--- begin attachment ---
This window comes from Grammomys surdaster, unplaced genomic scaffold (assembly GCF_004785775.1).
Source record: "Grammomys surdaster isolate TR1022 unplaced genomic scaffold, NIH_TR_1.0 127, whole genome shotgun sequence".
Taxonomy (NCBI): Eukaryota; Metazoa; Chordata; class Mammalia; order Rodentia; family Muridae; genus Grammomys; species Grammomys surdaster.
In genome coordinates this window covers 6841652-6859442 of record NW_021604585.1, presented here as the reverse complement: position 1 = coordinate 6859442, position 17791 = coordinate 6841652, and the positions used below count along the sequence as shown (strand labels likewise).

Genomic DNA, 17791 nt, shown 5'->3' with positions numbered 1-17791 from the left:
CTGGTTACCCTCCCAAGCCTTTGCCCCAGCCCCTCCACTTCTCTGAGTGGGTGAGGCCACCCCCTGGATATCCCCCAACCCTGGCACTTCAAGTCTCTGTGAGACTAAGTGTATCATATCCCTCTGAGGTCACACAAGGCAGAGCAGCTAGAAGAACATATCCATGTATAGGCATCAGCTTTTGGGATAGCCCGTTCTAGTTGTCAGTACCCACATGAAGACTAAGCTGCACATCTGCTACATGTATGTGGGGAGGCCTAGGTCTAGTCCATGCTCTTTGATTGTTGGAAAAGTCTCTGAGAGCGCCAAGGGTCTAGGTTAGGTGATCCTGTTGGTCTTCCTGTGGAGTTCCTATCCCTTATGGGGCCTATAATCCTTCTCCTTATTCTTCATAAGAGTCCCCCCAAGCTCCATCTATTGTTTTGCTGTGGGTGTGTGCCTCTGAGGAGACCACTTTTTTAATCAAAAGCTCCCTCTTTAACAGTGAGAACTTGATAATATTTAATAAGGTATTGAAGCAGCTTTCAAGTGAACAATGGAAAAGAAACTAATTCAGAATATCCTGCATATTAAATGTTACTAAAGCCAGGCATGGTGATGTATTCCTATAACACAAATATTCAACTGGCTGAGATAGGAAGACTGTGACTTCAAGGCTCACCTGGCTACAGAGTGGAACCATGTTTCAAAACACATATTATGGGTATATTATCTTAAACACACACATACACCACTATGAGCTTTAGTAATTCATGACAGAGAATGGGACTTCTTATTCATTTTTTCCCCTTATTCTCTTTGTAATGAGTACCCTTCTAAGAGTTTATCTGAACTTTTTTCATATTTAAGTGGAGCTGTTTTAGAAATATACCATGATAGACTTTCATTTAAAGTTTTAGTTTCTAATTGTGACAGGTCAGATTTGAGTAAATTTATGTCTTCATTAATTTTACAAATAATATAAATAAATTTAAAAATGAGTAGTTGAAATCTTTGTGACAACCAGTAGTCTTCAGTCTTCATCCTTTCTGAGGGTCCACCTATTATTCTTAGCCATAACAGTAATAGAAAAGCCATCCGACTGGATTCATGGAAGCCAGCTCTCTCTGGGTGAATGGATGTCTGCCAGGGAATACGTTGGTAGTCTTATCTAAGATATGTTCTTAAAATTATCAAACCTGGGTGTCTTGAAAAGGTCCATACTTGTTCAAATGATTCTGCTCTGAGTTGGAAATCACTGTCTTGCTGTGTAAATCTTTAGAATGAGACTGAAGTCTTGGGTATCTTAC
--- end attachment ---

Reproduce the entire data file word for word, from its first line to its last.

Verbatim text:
This window comes from Grammomys surdaster, unplaced genomic scaffold (assembly GCF_004785775.1).
Source record: "Grammomys surdaster isolate TR1022 unplaced genomic scaffold, NIH_TR_1.0 127, whole genome shotgun sequence".
Taxonomy (NCBI): Eukaryota; Metazoa; Chordata; class Mammalia; order Rodentia; family Muridae; genus Grammomys; species Grammomys surdaster.
In genome coordinates this window covers 6841652-6859442 of record NW_021604585.1, presented here as the reverse complement: position 1 = coordinate 6859442, position 17791 = coordinate 6841652, and the positions used below count along the sequence as shown (strand labels likewise).

Genomic DNA, 17791 nt, shown 5'->3' with positions numbered 1-17791 from the left:
CTGGTTACCCTCCCAAGCCTTTGCCCCAGCCCCTCCACTTCTCTGAGTGGGTGAGGCCACCCCCTGGATATCCCCCAACCCTGGCACTTCAAGTCTCTGTGAGACTAAGTGTATCATATCCCTCTGAGGTCACACAAGGCAGAGCAGCTAGAAGAACATATCCATGTATAGGCATCAGCTTTTGGGATAGCCCGTTCTAGTTGTCAGTACCCACATGAAGACTAAGCTGCACATCTGCTACATGTATGTGGGGAGGCCTAGGTCTAGTCCATGCTCTTTGATTGTTGGAAAAGTCTCTGAGAGCGCCAAGGGTCTAGGTTAGGTGATCCTGTTGGTCTTCCTGTGGAGTTCCTATCCCTTATGGGGCCTATAATCCTTCTCCTTATTCTTCATAAGAGTCCCCCCAAGCTCCATCTATTGTTTTGCTGTGGGTGTGTGCCTCTGAGGAGACCACTTTTTTAATCAAAAGCTCCCTCTTTAACAGTGAGAACTTGATAATATTTAATAAGGTATTGAAGCAGCTTTCAAGTGAACAATGGAAAAGAAACTAATTCAGAATATCCTGCATATTAAATGTTACTAAAGCCAGGCATGGTGATGTATTCCTATAACACAAATATTCAACTGGCTGAGATAGGAAGACTGTGACTTCAAGGCTCACCTGGCTACAGAGTGGAACCATGTTTCAAAACACATATTATGGGTATATTATCTTAAACACACACATACACCACTATGAGCTTTAGTAATTCATGACAGAGAATGGGACTTCTTATTCATTTTTTCCCCTTATTCTCTTTGTAATGAGTACCCTTCTAAGAGTTTATCTGAACTTTTTTCATATTTAAGTGGAGCTGTTTTAGAAATATACCATGATAGACTTTCATTTAAAGTTTTAGTTTCTAATTGTGACAGGTCAGATTTGAGTAAATTTATGTCTTCATTAATTTTACAAATAATATAAATAAATTTAAAAATGAGTAGTTGAAATCTTTGTGACAACCAGTAGTCTTCAGTCTTCATCCTTTCTGAGGGTCCACCTATTATTCTTAGCCATAACAGTAATAGAAAAGCCATCCGACTGGATTCATGGAAGCCAGCTCTCTCTGGGTGAATGGATGTCTGCCAGGGAATACGTTGGTAGTCTTATCTAAGATATGTTCTTAAAATTATCAAACCTGGGTGTCTTGAAAAGGTCCATACTTGTTCAAATGATTCTGCTCTGAGTTGGAAATCACTGTCTTGCTGTGTAAATCTTTAGAATGAGACTGAAGTCTTGGGTATCTTAC